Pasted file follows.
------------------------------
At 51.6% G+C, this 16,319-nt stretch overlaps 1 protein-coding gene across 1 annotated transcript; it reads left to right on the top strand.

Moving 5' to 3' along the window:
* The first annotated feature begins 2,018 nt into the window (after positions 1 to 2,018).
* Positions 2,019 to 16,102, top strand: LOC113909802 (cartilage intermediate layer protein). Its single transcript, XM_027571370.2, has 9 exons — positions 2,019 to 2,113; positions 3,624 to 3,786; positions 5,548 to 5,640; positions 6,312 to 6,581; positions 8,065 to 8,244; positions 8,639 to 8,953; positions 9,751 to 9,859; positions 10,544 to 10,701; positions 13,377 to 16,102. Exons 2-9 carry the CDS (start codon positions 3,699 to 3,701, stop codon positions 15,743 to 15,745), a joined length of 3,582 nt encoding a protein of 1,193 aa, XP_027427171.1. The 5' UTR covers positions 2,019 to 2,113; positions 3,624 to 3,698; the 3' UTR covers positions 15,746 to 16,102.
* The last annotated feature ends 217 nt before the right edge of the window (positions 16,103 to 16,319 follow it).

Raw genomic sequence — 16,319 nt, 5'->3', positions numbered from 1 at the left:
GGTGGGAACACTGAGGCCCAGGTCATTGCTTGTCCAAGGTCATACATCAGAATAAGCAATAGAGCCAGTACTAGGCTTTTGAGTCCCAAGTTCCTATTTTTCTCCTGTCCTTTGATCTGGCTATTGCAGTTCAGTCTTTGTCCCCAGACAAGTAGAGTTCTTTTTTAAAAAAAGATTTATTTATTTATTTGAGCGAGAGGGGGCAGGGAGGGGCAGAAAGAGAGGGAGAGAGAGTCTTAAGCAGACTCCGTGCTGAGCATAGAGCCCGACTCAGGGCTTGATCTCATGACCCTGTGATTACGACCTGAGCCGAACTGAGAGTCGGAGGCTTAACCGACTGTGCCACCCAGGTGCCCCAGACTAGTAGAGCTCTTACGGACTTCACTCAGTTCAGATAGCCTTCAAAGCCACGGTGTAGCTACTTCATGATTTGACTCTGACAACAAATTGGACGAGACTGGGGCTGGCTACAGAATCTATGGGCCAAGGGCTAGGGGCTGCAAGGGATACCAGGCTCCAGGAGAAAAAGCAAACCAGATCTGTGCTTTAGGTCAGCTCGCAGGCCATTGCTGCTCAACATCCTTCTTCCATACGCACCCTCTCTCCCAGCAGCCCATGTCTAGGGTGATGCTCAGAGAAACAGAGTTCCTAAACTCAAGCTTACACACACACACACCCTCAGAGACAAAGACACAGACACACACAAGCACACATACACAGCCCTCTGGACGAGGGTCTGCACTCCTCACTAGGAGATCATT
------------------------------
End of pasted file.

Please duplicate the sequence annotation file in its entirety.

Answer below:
At 51.6% G+C, this 16,319-nt stretch overlaps 1 protein-coding gene across 1 annotated transcript; it reads left to right on the top strand.

Moving 5' to 3' along the window:
* The first annotated feature begins 2,018 nt into the window (after positions 1 to 2,018).
* Positions 2,019 to 16,102, top strand: LOC113909802 (cartilage intermediate layer protein). Its single transcript, XM_027571370.2, has 9 exons — positions 2,019 to 2,113; positions 3,624 to 3,786; positions 5,548 to 5,640; positions 6,312 to 6,581; positions 8,065 to 8,244; positions 8,639 to 8,953; positions 9,751 to 9,859; positions 10,544 to 10,701; positions 13,377 to 16,102. Exons 2-9 carry the CDS (start codon positions 3,699 to 3,701, stop codon positions 15,743 to 15,745), a joined length of 3,582 nt encoding a protein of 1,193 aa, XP_027427171.1. The 5' UTR covers positions 2,019 to 2,113; positions 3,624 to 3,698; the 3' UTR covers positions 15,746 to 16,102.
* The last annotated feature ends 217 nt before the right edge of the window (positions 16,103 to 16,319 follow it).

Raw genomic sequence — 16,319 nt, 5'->3', positions numbered from 1 at the left:
GGTGGGAACACTGAGGCCCAGGTCATTGCTTGTCCAAGGTCATACATCAGAATAAGCAATAGAGCCAGTACTAGGCTTTTGAGTCCCAAGTTCCTATTTTTCTCCTGTCCTTTGATCTGGCTATTGCAGTTCAGTCTTTGTCCCCAGACAAGTAGAGTTCTTTTTTAAAAAAAGATTTATTTATTTATTTGAGCGAGAGGGGGCAGGGAGGGGCAGAAAGAGAGGGAGAGAGAGTCTTAAGCAGACTCCGTGCTGAGCATAGAGCCCGACTCAGGGCTTGATCTCATGACCCTGTGATTACGACCTGAGCCGAACTGAGAGTCGGAGGCTTAACCGACTGTGCCACCCAGGTGCCCCAGACTAGTAGAGCTCTTACGGACTTCACTCAGTTCAGATAGCCTTCAAAGCCACGGTGTAGCTACTTCATGATTTGACTCTGACAACAAATTGGACGAGACTGGGGCTGGCTACAGAATCTATGGGCCAAGGGCTAGGGGCTGCAAGGGATACCAGGCTCCAGGAGAAAAAGCAAACCAGATCTGTGCTTTAGGTCAGCTCGCAGGCCATTGCTGCTCAACATCCTTCTTCCATACGCACCCTCTCTCCCAGCAGCCCATGTCTAGGGTGATGCTCAGAGAAACAGAGTTCCTAAACTCAAGCTTACACACACACACACCCTCAGAGACAAAGACACAGACACACACAAGCACACATACACAGCCCTCTGGACGAGGGTCTGCACTCCTCACTAGGAGATCATT